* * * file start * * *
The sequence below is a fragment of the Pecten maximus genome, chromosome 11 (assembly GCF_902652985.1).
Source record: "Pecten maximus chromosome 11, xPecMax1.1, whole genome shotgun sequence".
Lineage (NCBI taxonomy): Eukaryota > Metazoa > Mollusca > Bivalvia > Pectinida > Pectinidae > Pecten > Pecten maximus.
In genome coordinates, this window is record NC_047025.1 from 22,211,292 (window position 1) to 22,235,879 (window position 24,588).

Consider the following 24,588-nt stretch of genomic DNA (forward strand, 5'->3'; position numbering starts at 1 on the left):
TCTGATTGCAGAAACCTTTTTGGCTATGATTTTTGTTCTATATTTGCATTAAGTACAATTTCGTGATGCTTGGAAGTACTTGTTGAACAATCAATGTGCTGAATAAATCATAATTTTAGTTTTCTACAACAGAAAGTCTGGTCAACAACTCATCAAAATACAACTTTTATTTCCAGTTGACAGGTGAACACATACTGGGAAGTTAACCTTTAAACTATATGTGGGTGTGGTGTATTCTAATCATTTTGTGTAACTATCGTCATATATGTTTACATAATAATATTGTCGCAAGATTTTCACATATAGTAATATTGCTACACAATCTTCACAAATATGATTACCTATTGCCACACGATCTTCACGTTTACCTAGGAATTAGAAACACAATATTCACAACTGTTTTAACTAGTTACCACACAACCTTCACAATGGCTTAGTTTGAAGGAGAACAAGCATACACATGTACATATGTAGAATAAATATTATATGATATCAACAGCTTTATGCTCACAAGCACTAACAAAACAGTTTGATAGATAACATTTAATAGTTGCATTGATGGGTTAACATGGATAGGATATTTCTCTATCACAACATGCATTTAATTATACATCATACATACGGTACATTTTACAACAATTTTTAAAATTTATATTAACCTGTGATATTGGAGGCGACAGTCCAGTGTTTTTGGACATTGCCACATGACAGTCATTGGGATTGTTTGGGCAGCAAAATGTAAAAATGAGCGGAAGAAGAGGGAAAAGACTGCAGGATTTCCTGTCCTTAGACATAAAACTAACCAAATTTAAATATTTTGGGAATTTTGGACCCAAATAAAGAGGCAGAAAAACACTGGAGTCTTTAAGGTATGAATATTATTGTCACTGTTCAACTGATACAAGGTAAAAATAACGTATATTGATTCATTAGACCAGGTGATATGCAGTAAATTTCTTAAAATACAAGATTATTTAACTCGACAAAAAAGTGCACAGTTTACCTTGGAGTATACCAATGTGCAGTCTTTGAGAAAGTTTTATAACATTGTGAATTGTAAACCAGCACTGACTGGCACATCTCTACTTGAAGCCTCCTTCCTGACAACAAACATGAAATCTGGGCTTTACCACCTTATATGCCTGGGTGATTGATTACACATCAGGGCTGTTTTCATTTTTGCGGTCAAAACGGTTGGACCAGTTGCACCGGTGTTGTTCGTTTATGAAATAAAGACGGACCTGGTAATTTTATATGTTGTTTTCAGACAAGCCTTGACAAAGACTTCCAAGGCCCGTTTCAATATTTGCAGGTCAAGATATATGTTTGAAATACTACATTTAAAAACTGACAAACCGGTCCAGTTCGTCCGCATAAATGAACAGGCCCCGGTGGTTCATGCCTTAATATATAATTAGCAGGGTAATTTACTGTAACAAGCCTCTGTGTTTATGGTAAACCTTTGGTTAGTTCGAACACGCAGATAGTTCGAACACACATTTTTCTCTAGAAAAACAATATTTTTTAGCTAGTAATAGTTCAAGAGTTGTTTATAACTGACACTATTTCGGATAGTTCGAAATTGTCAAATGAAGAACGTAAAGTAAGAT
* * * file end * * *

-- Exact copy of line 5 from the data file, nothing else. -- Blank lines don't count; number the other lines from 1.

Consider the following 24,588-nt stretch of genomic DNA (forward strand, 5'->3'; position numbering starts at 1 on the left):